2. Eligible citizens are only a fraction of those who have the right to vote. The elected represent only citizens who are eligible.
In the Federation of Bosnia and Herzegovina, one of the two entities of the Balkan country (the other being the Serb Republic), all citizens can vote for the candidates to the Presidency upon reaching the major age. However, only citizens who declare themselves as Bosniaks (also known as Bosnian Muslims) or as Croats are eligible. (In the Serb Republic, there is also an election for the third member of the Presidency.) The logic of such a system, however, is that the politician elected to the Presidency represents only his or her ethnic group and not all citizens. Representatives of the Jewish and Roma communities, as well as many other Bosnian citizens who do not belong to any of the three official ethnic groups, have protested against this system that in practice denies them the right to stand as candidates for the highest political office of their country.
3. Citizens with the right to vote are only a fraction of those who are eligible. The elected represent all citizens.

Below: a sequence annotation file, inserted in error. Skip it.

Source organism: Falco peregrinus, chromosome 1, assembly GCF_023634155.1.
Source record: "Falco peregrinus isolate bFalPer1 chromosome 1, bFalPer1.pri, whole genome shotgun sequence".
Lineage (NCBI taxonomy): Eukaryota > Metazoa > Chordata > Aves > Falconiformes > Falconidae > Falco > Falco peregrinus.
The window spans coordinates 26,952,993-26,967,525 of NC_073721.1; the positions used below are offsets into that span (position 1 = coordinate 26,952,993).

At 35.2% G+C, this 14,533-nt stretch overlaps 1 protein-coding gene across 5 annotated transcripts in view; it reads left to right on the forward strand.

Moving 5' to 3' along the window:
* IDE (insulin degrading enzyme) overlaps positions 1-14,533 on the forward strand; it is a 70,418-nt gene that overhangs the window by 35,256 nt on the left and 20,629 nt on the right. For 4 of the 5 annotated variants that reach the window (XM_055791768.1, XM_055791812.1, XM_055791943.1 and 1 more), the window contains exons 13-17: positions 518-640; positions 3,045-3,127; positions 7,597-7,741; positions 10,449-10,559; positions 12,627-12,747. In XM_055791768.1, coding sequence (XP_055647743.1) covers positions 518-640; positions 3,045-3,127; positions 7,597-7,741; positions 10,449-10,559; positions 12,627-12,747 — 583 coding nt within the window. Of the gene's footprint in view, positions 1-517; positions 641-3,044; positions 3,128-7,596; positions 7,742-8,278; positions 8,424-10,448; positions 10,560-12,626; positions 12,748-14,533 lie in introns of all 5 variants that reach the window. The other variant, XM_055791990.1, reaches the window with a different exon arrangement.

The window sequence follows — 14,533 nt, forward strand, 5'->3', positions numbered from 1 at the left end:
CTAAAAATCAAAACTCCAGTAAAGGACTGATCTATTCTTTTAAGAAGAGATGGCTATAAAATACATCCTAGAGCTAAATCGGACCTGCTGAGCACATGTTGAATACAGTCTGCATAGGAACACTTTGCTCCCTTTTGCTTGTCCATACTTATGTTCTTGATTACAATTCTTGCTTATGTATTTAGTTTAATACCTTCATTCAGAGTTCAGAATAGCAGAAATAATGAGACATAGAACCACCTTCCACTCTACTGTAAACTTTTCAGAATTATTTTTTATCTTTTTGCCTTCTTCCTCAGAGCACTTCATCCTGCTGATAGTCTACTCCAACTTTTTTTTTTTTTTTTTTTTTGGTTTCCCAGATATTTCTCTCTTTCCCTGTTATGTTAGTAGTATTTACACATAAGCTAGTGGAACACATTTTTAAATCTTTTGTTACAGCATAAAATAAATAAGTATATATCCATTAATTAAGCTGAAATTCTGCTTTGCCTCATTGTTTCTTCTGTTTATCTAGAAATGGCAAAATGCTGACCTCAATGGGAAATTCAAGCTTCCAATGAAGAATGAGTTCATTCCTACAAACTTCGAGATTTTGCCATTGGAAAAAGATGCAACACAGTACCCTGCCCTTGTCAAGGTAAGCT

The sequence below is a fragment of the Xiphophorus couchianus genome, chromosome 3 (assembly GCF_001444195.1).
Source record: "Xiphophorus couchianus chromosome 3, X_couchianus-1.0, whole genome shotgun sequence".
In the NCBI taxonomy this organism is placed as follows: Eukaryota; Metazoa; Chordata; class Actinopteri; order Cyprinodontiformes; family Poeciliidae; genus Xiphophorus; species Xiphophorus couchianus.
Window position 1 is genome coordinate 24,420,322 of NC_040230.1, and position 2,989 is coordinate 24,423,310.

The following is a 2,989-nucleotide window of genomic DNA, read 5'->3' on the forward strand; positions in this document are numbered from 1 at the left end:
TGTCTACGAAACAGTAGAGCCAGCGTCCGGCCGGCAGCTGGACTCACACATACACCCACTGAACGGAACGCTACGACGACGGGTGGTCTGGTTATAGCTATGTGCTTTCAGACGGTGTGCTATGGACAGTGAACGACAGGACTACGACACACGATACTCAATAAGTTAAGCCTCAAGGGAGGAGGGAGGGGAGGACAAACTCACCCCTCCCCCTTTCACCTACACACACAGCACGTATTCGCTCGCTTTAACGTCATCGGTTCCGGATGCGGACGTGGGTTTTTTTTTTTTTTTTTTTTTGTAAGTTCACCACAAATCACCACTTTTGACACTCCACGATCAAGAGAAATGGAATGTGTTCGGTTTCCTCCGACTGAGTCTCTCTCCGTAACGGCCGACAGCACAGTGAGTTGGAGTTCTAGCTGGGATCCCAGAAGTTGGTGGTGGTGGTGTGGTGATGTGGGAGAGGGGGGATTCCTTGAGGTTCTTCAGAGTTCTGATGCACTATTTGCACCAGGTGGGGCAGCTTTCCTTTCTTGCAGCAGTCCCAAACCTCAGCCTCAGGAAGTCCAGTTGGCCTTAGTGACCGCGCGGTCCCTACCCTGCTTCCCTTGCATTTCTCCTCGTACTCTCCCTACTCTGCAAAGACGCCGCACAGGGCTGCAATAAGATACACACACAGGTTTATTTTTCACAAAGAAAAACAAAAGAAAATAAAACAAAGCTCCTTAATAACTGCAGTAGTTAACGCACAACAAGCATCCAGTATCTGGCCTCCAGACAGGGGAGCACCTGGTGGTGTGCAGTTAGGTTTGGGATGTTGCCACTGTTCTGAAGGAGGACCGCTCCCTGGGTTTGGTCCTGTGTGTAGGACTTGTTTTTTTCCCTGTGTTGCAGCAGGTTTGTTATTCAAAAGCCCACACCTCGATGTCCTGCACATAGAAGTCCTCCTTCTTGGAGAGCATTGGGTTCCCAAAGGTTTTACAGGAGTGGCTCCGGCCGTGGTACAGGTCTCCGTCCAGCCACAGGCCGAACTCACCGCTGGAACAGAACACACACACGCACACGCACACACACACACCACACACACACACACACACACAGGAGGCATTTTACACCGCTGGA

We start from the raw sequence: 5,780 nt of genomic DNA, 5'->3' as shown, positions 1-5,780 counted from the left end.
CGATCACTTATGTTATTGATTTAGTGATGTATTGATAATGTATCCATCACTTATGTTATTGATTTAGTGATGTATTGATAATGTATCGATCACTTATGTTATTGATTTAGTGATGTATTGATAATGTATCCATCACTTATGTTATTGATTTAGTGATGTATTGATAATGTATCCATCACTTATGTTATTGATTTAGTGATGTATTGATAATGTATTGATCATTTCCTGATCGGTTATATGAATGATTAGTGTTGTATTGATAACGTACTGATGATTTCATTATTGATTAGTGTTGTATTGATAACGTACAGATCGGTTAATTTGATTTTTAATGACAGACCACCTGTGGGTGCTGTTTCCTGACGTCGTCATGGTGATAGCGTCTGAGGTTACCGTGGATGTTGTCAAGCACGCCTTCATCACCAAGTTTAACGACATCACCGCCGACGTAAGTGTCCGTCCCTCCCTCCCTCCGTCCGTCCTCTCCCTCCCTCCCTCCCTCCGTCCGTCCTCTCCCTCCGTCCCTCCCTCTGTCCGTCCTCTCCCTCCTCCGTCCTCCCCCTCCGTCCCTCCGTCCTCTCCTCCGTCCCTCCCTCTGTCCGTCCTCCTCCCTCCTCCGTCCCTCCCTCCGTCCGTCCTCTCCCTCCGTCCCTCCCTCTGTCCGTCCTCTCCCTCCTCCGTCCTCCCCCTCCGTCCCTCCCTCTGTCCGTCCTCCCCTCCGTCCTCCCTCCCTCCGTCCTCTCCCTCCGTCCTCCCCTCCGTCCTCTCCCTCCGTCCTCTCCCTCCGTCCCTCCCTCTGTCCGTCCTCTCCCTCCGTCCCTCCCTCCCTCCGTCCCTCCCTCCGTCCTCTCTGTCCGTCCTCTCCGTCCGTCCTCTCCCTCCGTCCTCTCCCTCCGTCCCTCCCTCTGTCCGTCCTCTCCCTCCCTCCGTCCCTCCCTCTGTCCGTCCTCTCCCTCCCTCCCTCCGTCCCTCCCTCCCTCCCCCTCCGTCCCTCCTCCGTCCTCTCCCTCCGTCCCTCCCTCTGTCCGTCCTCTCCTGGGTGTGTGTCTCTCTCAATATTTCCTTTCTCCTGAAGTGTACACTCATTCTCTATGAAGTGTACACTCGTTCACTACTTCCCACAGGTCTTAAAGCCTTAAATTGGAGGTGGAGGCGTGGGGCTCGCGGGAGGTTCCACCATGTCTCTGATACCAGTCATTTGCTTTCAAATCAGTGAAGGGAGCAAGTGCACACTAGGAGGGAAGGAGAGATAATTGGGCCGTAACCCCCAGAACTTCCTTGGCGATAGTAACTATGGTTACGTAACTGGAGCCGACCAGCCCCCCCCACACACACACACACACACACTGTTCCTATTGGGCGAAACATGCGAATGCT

Every Swiss citizen is eligible to the National Council in one of the 26 electoral constituencies that correspond to the cantons. However, citizens can vote only in one constituency, in their canton of residence or, for the Swiss residing abroad, in the canton where one has registered to vote. For example, a Swiss citizen living in Bern, who has the right to vote in Bern only, can be elected by the citizens of Ticino on an electoral list presented in Ticino only. In other words, this candidate does not have the right to vote for himself or herself. This is not necessarily a paradox, since the idea is that the members of the National Council, also known as the People’s Chamber, should represent the Swiss people and not specific cantons. One recent example is that of Tim Guldimann, a former Swiss ambassador in Berlin, where he still resides. He was elected to the National Council in 2015, on a Social-Democratic list in the canton of Zurich. He was not obliged, neither before nor after the election, to take residence in the canton of Zurich.